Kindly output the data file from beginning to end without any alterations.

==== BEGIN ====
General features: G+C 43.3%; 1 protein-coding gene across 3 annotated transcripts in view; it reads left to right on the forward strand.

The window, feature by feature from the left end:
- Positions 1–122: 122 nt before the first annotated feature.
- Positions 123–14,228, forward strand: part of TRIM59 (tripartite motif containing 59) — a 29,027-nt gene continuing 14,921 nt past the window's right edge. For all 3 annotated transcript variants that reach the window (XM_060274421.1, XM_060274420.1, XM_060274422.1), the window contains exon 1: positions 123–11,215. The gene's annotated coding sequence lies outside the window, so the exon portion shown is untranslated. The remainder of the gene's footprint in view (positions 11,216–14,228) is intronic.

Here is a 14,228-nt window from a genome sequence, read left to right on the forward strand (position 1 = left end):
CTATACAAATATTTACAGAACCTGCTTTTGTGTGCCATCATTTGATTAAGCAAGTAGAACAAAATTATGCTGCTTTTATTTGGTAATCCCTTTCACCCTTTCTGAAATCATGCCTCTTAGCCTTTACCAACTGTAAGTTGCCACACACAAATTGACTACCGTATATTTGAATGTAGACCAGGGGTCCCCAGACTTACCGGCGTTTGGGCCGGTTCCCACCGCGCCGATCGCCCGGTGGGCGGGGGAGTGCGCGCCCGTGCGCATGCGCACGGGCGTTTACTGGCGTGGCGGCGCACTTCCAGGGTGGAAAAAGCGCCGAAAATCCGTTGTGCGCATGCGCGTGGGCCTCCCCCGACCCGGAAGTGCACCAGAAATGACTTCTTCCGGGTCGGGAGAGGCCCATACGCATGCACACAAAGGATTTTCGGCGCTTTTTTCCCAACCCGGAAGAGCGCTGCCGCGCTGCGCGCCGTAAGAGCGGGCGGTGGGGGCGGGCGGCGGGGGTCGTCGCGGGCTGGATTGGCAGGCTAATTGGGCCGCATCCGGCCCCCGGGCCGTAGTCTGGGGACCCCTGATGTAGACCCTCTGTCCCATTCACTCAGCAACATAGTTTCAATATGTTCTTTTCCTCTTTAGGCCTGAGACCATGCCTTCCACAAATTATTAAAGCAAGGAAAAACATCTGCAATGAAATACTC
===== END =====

General features: G+C 43.3%; 1 protein-coding gene across 3 annotated transcripts in view; it reads left to right on the forward strand.

The window, feature by feature from the left end:
- Positions 1–122: 122 nt before the first annotated feature.
- Positions 123–14,228, forward strand: part of TRIM59 (tripartite motif containing 59) — a 29,027-nt gene continuing 14,921 nt past the window's right edge. For all 3 annotated transcript variants that reach the window (XM_060274421.1, XM_060274420.1, XM_060274422.1), the window contains exon 1: positions 123–11,215. The gene's annotated coding sequence lies outside the window, so the exon portion shown is untranslated. The remainder of the gene's footprint in view (positions 11,216–14,228) is intronic.

Here is a 14,228-nt window from a genome sequence, read left to right on the forward strand (position 1 = left end):
CTATACAAATATTTACAGAACCTGCTTTTGTGTGCCATCATTTGATTAAGCAAGTAGAACAAAATTATGCTGCTTTTATTTGGTAATCCCTTTCACCCTTTCTGAAATCATGCCTCTTAGCCTTTACCAACTGTAAGTTGCCACACACAAATTGACTACCGTATATTTGAATGTAGACCAGGGGTCCCCAGACTTACCGGCGTTTGGGCCGGTTCCCACCGCGCCGATCGCCCGGTGGGCGGGGGAGTGCGCGCCCGTGCGCATGCGCACGGGCGTTTACTGGCGTGGCGGCGCACTTCCAGGGTGGAAAAAGCGCCGAAAATCCGTTGTGCGCATGCGCGTGGGCCTCCCCCGACCCGGAAGTGCACCAGAAATGACTTCTTCCGGGTCGGGAGAGGCCCATACGCATGCACACAAAGGATTTTCGGCGCTTTTTTCCCAACCCGGAAGAGCGCTGCCGCGCTGCGCGCCGTAAGAGCGGGCGGTGGGGGCGGGCGGCGGGGGTCGTCGCGGGCTGGATTGGCAGGCTAATTGGGCCGCATCCGGCCCCCGGGCCGTAGTCTGGGGACCCCTGATGTAGACCCTCTGTCCCATTCACTCAGCAACATAGTTTCAATATGTTCTTTTCCTCTTTAGGCCTGAGACCATGCCTTCCACAAATTATTAAAGCAAGGAAAAACATCTGCAATGAAATACTC